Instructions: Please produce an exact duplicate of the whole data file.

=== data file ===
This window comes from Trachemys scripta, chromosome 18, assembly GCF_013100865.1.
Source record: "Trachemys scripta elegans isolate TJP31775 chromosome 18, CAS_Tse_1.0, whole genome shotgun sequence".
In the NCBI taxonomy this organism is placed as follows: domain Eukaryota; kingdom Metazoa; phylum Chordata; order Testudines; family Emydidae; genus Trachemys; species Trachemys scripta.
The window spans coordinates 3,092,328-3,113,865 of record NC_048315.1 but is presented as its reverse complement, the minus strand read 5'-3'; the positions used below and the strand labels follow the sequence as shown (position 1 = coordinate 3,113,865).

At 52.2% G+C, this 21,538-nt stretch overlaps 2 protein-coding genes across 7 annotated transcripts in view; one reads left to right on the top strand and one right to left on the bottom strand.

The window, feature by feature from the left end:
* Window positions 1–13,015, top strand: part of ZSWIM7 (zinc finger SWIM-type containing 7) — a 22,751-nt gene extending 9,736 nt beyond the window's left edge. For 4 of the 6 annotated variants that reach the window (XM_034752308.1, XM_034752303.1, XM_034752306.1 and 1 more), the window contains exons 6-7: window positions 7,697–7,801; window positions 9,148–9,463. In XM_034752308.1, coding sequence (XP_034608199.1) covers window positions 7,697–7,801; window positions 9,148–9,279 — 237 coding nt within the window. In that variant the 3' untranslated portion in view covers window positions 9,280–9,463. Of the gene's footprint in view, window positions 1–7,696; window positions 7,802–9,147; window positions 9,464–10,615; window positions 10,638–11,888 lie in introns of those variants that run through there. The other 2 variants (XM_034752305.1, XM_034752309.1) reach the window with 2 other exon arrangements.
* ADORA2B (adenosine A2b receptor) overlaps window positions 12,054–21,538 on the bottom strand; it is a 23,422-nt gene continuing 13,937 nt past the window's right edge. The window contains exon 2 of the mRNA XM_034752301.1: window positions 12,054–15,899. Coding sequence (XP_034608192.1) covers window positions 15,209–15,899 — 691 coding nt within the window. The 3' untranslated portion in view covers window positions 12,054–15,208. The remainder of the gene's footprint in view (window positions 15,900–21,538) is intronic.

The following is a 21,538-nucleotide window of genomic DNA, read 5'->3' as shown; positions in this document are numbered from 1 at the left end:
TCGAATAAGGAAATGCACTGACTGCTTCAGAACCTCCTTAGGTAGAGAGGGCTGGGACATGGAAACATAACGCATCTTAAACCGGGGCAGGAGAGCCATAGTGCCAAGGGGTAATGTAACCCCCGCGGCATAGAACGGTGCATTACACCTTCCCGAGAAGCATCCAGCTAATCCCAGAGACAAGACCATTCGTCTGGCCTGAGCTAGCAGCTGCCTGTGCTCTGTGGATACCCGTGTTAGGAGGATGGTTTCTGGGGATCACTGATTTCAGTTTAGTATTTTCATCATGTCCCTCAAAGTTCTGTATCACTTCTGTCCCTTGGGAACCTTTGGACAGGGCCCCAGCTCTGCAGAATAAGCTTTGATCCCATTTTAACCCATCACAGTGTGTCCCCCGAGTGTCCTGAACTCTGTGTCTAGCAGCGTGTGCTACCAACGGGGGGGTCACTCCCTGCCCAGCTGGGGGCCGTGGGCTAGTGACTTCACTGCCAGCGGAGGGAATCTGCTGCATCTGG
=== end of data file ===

This window comes from Trachemys scripta, chromosome 18, assembly GCF_013100865.1.
Source record: "Trachemys scripta elegans isolate TJP31775 chromosome 18, CAS_Tse_1.0, whole genome shotgun sequence".
In the NCBI taxonomy this organism is placed as follows: domain Eukaryota; kingdom Metazoa; phylum Chordata; order Testudines; family Emydidae; genus Trachemys; species Trachemys scripta.
The window spans coordinates 3,092,328-3,113,865 of record NC_048315.1 but is presented as its reverse complement, the minus strand read 5'-3'; the positions used below and the strand labels follow the sequence as shown (position 1 = coordinate 3,113,865).

At 52.2% G+C, this 21,538-nt stretch overlaps 2 protein-coding genes across 7 annotated transcripts in view; one reads left to right on the top strand and one right to left on the bottom strand.

The window, feature by feature from the left end:
* Window positions 1–13,015, top strand: part of ZSWIM7 (zinc finger SWIM-type containing 7) — a 22,751-nt gene extending 9,736 nt beyond the window's left edge. For 4 of the 6 annotated variants that reach the window (XM_034752308.1, XM_034752303.1, XM_034752306.1 and 1 more), the window contains exons 6-7: window positions 7,697–7,801; window positions 9,148–9,463. In XM_034752308.1, coding sequence (XP_034608199.1) covers window positions 7,697–7,801; window positions 9,148–9,279 — 237 coding nt within the window. In that variant the 3' untranslated portion in view covers window positions 9,280–9,463. Of the gene's footprint in view, window positions 1–7,696; window positions 7,802–9,147; window positions 9,464–10,615; window positions 10,638–11,888 lie in introns of those variants that run through there. The other 2 variants (XM_034752305.1, XM_034752309.1) reach the window with 2 other exon arrangements.
* ADORA2B (adenosine A2b receptor) overlaps window positions 12,054–21,538 on the bottom strand; it is a 23,422-nt gene continuing 13,937 nt past the window's right edge. The window contains exon 2 of the mRNA XM_034752301.1: window positions 12,054–15,899. Coding sequence (XP_034608192.1) covers window positions 15,209–15,899 — 691 coding nt within the window. The 3' untranslated portion in view covers window positions 12,054–15,208. The remainder of the gene's footprint in view (window positions 15,900–21,538) is intronic.

The following is a 21,538-nucleotide window of genomic DNA, read 5'->3' as shown; positions in this document are numbered from 1 at the left end:
TCGAATAAGGAAATGCACTGACTGCTTCAGAACCTCCTTAGGTAGAGAGGGCTGGGACATGGAAACATAACGCATCTTAAACCGGGGCAGGAGAGCCATAGTGCCAAGGGGTAATGTAACCCCCGCGGCATAGAACGGTGCATTACACCTTCCCGAGAAGCATCCAGCTAATCCCAGAGACAAGACCATTCGTCTGGCCTGAGCTAGCAGCTGCCTGTGCTCTGTGGATACCCGTGTTAGGAGGATGGTTTCTGGGGATCACTGATTTCAGTTTAGTATTTTCATCATGTCCCTCAAAGTTCTGTATCACTTCTGTCCCTTGGGAACCTTTGGACAGGGCCCCAGCTCTGCAGAATAAGCTTTGATCCCATTTTAACCCATCACAGTGTGTCCCCCGAGTGTCCTGAACTCTGTGTCTAGCAGCGTGTGCTACCAACGGGGGGGTCACTCCCTGCCCAGCTGGGGGCCGTGGGCTAGTGACTTCACTGCCAGCGGAGGGAATCTGCTGCATCTGG